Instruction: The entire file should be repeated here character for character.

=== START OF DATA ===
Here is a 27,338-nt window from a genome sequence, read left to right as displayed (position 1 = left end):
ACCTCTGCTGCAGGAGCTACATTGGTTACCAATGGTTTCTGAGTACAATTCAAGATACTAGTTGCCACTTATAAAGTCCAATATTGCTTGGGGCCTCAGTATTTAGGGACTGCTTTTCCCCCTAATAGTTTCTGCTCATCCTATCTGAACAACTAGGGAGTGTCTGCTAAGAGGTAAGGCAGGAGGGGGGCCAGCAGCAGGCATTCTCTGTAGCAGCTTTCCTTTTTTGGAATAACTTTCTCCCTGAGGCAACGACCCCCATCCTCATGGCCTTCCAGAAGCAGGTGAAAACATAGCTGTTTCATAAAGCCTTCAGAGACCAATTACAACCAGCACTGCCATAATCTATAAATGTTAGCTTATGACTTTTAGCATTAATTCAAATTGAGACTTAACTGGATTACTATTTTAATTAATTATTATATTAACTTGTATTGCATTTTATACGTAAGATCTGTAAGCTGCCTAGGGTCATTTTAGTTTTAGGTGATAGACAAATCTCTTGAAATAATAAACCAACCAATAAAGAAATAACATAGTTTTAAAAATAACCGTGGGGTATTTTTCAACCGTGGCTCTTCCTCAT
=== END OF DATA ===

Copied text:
Here is a 27,338-nt window from a genome sequence, read left to right as displayed (position 1 = left end):
ACCTCTGCTGCAGGAGCTACATTGGTTACCAATGGTTTCTGAGTACAATTCAAGATACTAGTTGCCACTTATAAAGTCCAATATTGCTTGGGGCCTCAGTATTTAGGGACTGCTTTTCCCCCTAATAGTTTCTGCTCATCCTATCTGAACAACTAGGGAGTGTCTGCTAAGAGGTAAGGCAGGAGGGGGGCCAGCAGCAGGCATTCTCTGTAGCAGCTTTCCTTTTTTGGAATAACTTTCTCCCTGAGGCAACGACCCCCATCCTCATGGCCTTCCAGAAGCAGGTGAAAACATAGCTGTTTCATAAAGCCTTCAGAGACCAATTACAACCAGCACTGCCATAATCTATAAATGTTAGCTTATGACTTTTAGCATTAATTCAAATTGAGACTTAACTGGATTACTATTTTAATTAATTATTATATTAACTTGTATTGCATTTTATACGTAAGATCTGTAAGCTGCCTAGGGTCATTTTAGTTTTAGGTGATAGACAAATCTCTTGAAATAATAAACCAACCAATAAAGAAATAACATAGTTTTAAAAATAACCGTGGGGTATTTTTCAACCGTGGCTCTTCCTCAT